Ruether's attempt at inclusivity and in her consideration of ecology needs other metaphors, particularly Gaia (Ruether, 1993). Gaia is used by neo-Pagans with its roots in classical Paganism. Neo-Paganism abounds in selected images, mataphors and Gods and Goddesses because it is not the historical religion claimed by Christianity, not needing true definitions and orthodoxy over heresy. Ruether wants some of this flexibility.
A neo-Pagan Goddess worshipper, Teresa Moorey, describes the perceived religious importance of Gaia perhaps better than Ruether:
Gaia is the title of the bestselling work by J. E. Lovestock, which puts forward the idea of the earth as a single, living organism of whom humankind may well be the developing nervous system and consciousness of Self. It is intriguing that we are taking up the detached position of Ouranos, as a species, not valuing the Earth, shoving into her all that we have created yet wish to forget, such as nuclar and industrial waste, and choosing to believe that pesticides, pollution, deforestation and all the other travesties do not exist because most of us can't see them...
Of all the ancient myths, that of Gaia is perhaps the one we most need to heed, before our blind progress is castrated, leaving us as a species, broken, bleeding and perhaps superseded, like Ouranos, like the dinosaurs... (Moorey, 1997, pp. 98-99)
So Ruether incorporates this whilst staying with mainly Christianity. Christianity is a source of healing even if also a source of destruction. She is not interested in a world religions approach as she has a cultural background. Gaia is a reference point within her cultural background. It should be added: so are many religions now.
But is Gaia not over romanticised? Its science can be examined comparing Earth and Mars. Mars is stable and in equilibrium but Earth is not stable. Established within a narrow corridor of opportunity, Earth's state of holding active life and volatile mixture of gases risks degenerating to Mars's state. It does not so long as plants take in Carbon dioxide and pump out oxygen, which other life uses. Lovelock (1979) uses Gaia as a way of saying life is interdependent, but risky, like a system. As economists show, equilibriums in systems can be steady, oscillating, move inwards to stability or outwards to instability. Add to this chaos theory and small changes can have big results.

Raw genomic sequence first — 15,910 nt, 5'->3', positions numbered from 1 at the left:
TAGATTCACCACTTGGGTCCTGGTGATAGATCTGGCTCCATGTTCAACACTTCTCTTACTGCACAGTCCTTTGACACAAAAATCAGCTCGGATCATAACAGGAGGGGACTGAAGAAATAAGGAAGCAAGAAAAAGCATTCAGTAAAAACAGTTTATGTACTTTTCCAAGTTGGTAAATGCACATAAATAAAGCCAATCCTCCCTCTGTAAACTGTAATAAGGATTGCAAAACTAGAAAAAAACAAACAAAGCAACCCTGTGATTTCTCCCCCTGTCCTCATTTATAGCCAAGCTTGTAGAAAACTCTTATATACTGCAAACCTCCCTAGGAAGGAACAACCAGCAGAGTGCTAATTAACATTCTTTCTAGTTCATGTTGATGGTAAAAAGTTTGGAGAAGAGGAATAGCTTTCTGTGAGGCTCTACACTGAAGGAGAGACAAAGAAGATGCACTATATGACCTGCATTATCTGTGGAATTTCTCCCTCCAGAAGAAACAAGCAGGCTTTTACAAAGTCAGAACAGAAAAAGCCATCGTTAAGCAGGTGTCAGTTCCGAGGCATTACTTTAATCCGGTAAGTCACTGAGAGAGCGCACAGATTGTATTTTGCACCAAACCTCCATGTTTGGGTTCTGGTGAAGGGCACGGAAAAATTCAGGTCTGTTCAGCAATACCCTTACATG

The Green issue revolves around preserving this precarious existence. The religious then take up this Gaia idea, re-deify it and then turn it into a motivator of responsible Green behaviour and romanticism. In this process Ruether gives moral qualities to earth life. Evil she sees as "wrong relationship".
Yet there is a tendency in the life drive itself in each species to maximise its own existence and hence to proliferate in a cencerous way that destroys its own biotic support.
This is not just a human tendency. As Lynn Margulis has pointed out, even ancient bacteria tended towards this proliferating growth, in which the consuming of others finally threatens to destroy both the environment and the species. The lifeforce itself is not unequivocally good, but becomes "evil" when it is maximised at the expense of others. (Ruether, 1992, p. 256)
Nature has a wisdom of built in limits through diversity in interrelation (pp. 256-257).
Surely nature is neither wise, evil, good or whatever but just does! The Gaia thesis has no meaning at a causal level. It is ridiculous to see that bacteria is good or evil in what it just does. Protein life reproduces and maximises success. Notions of good and evil only become meaningful when animals are conscious of being conscious, have empathy for pain and pleasure by other conscious beings, have communication and can plan. Gaia is simply what happens when enough predators are themselves quarry, or when there is sufficient liquid-gaseous stability. Gaia is a human afterthought, a metaphor of our imaginations. Mars is not a once evil planet and Earth a good one!
Ethics cannot be found in the evolved order itself, only by our aesthetic reflection. Of course a belief in a real active deity might import ethics, but the science of life suggests maximising genetic reproduction and transcience. Any deity would be very ambiguous, hardly sustaining as such.